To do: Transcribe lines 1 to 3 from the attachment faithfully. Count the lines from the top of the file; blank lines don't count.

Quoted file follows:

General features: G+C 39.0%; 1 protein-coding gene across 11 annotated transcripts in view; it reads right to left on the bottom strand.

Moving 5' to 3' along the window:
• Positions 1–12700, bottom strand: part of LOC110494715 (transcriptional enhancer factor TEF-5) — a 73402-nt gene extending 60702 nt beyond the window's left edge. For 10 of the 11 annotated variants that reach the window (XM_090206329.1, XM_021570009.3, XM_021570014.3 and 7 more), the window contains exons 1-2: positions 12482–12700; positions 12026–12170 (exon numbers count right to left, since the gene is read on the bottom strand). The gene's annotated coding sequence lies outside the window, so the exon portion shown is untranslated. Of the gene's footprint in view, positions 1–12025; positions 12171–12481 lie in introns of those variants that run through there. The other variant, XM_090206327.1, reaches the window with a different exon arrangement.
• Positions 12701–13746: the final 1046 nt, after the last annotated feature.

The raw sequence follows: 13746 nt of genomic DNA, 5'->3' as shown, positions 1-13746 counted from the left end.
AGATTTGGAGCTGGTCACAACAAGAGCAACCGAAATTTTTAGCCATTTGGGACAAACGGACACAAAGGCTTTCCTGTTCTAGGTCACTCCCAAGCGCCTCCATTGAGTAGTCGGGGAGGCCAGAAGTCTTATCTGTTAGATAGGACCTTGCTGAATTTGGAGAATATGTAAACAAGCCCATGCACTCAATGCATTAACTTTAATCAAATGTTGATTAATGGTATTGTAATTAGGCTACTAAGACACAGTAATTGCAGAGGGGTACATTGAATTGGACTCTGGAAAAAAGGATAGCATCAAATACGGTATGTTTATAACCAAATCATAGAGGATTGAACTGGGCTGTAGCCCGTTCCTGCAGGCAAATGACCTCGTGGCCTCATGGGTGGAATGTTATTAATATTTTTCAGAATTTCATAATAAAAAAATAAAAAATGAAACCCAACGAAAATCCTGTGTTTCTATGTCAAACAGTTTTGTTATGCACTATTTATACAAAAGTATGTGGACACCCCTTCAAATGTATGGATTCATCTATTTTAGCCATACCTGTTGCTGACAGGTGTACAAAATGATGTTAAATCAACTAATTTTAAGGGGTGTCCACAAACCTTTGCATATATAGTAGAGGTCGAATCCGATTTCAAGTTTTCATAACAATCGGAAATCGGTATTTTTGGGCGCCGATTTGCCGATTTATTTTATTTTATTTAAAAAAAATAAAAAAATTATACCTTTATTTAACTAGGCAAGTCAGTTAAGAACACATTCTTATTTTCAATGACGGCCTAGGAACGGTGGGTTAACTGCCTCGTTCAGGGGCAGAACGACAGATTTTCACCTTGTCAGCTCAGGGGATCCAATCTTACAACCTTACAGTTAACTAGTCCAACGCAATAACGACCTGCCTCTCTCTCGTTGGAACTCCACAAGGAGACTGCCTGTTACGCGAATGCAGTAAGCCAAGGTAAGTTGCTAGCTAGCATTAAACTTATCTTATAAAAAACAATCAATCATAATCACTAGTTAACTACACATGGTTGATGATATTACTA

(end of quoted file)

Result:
General features: G+C 39.0%; 1 protein-coding gene across 11 annotated transcripts in view; it reads right to left on the bottom strand.

Moving 5' to 3' along the window:
• Positions 1–12700, bottom strand: part of LOC110494715 (transcriptional enhancer factor TEF-5) — a 73402-nt gene extending 60702 nt beyond the window's left edge. For 10 of the 11 annotated variants that reach the window (XM_090206329.1, XM_021570009.3, XM_021570014.3 and 7 more), the window contains exons 1-2: positions 12482–12700; positions 12026–12170 (exon numbers count right to left, since the gene is read on the bottom strand). The gene's annotated coding sequence lies outside the window, so the exon portion shown is untranslated. Of the gene's footprint in view, positions 1–12025; positions 12171–12481 lie in introns of those variants that run through there. The other variant, XM_090206327.1, reaches the window with a different exon arrangement.